While movies and books tend to vilify them, robots are not inherently evil. They aren’t inherently anything—it’s humans who create them and make them what they are.
Robots are already used heavily in industry and medicine. As computing power continues to increase, many scientists have theorised that robots might someday do almost all the work that humans currently perform. Do we have the courage to embrace this inevitability?
Robotic technology is saving lives
The applications for robots in medicine are numerous. Robots can provide physical therapy assistance and allow people to walk again. Robots can also make surgeries faster and safer. Humans must have the courage to collaborate with technology to ensure that people live healthier lives.
Nanobots, also known as nanorobots, are tiny devices constructed on a miniature scale. They are usually 0.1 to 10 microns in length. In case your metric is a little rusty, one micron is equal to 0.001 millimetres. These tiny robots will hopefully someday provide personalised treatment to the individual.
They will also increase the comfort and speed of medical procedures while significantly reducing the cost. This technology will have a dramatic impact on human longevity and can potentially revolutionise our ability to diagnose and treat diseases (Saxena, 2015).
But what about robots stealing our jobs?
Automation is here to stay, and it’s up to you to determine if you have the courage to embrace the likely proliferation of robots. Factories are becoming a relic of the past, but isn’t this a good thing? Why have a human toil over a stamping machine when a robot could complete the task in a safer and more timely manner?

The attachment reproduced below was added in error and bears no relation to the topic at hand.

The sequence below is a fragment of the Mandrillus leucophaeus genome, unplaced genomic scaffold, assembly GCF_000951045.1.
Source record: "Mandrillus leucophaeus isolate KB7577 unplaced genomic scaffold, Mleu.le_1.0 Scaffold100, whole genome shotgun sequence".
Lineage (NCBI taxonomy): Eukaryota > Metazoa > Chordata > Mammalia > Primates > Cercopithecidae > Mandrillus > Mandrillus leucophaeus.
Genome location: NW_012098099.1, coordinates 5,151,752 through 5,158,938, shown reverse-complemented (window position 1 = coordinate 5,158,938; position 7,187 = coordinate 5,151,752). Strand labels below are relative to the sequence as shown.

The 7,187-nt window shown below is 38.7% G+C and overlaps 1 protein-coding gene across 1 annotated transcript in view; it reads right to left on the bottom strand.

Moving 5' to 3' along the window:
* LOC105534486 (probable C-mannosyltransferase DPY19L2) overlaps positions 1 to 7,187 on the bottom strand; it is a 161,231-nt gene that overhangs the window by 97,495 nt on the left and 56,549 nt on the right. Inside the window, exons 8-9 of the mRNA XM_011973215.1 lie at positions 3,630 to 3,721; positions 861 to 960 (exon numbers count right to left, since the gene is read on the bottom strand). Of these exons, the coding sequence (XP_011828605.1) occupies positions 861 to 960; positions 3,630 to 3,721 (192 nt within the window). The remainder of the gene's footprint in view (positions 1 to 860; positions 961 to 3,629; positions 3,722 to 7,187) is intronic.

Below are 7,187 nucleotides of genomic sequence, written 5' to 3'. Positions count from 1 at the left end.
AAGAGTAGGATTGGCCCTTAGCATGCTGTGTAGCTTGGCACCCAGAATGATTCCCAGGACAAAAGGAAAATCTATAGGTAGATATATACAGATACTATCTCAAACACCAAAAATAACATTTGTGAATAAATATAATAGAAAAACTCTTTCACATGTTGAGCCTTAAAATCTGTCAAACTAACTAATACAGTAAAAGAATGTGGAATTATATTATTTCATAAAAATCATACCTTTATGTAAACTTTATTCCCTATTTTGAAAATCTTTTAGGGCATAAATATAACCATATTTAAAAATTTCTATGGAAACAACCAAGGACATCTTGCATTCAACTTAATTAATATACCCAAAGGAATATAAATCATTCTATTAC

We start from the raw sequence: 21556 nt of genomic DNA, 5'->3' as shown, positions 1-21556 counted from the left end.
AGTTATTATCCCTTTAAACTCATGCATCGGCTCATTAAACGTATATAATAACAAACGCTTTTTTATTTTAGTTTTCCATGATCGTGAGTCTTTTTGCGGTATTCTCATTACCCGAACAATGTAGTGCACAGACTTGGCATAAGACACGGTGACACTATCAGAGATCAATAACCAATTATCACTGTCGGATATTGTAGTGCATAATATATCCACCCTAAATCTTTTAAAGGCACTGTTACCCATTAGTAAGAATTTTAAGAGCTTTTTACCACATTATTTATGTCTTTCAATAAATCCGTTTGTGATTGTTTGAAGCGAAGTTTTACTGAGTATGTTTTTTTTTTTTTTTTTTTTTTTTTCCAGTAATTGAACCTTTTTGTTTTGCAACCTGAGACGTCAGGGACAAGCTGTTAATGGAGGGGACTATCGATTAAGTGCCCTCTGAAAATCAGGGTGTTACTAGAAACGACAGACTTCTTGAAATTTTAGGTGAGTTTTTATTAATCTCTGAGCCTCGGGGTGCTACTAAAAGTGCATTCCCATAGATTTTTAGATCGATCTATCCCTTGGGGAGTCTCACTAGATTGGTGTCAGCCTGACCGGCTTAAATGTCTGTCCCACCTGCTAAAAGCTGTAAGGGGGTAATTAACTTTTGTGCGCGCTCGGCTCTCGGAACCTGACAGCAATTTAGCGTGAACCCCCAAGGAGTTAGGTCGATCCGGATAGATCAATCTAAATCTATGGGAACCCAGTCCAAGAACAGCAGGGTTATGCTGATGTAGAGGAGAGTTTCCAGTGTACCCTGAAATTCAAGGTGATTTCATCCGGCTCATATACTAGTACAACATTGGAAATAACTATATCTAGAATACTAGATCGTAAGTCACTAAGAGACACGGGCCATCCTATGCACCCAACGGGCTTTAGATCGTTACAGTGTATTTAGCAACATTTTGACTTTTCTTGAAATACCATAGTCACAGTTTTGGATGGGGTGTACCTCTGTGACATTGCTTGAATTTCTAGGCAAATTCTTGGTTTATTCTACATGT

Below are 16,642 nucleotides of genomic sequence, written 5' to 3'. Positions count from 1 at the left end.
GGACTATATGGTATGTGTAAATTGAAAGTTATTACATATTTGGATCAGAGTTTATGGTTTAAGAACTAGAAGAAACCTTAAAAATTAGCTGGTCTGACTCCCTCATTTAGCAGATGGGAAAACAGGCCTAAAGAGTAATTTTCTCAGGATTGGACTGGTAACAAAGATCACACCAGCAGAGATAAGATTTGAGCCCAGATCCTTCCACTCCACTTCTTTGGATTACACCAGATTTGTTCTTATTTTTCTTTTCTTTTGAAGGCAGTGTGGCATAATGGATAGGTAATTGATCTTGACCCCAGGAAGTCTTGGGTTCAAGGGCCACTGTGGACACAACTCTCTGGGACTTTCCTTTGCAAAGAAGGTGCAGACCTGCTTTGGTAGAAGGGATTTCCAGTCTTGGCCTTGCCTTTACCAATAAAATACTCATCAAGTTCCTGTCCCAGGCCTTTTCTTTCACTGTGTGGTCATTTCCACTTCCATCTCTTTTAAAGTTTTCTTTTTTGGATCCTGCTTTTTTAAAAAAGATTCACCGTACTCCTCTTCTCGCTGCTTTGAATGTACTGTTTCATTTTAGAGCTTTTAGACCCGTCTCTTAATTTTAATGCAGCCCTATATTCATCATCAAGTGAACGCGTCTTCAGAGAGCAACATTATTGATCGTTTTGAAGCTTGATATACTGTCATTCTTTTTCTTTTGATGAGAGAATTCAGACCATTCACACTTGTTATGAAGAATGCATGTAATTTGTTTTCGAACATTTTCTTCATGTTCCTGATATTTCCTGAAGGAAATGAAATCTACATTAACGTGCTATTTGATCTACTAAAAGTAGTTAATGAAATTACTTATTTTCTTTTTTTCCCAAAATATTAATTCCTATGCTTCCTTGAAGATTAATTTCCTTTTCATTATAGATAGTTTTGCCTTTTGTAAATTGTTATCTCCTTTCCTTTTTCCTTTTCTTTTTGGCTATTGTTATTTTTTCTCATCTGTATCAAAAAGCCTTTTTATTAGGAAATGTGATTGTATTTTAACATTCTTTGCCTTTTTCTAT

“All our dreams can come true if we have the courage to pursue them.”
It’s time for us to realise that eventually, our economy will not be stable because of robotic workers. It may take dozens or even hundreds of years, but someday robots will take over many jobs.
Humanity must collaborate and have the courage to reorder societies and economies. Instead of spending all their time at work to earn money to survive, perhaps future generations can focus on the development of talent and inspirations.
The i4 Neuroleader Model can help develop the leaders of the future
The can help you reset your brain so that you can connect with others and have the courage to entertain new ideas and thoughts. Developing the art of collaboration is difficult for some, but you can learn to work with others and think on your feet.
We have moved into the Imagination Age, where courage and collaboration are crucial for successful leaders. Someday, we may evolve into a robotic age, where science fiction becomes reality. It’s important that we embrace this change and recognise that exchange between humans and technology can increase the quality of life for all citizens of our little blue globe.
Saxena S, Pramod B J, Dayananda B C, Nagaraju K. Design, architecture and application of nanorobotics in oncology. Indian J Cancer [serial online] 2015 [cited 2017 May 31];52:236-41. Available from: http://www.indianjcancer.com/text.asp?2015/52/2/236/175805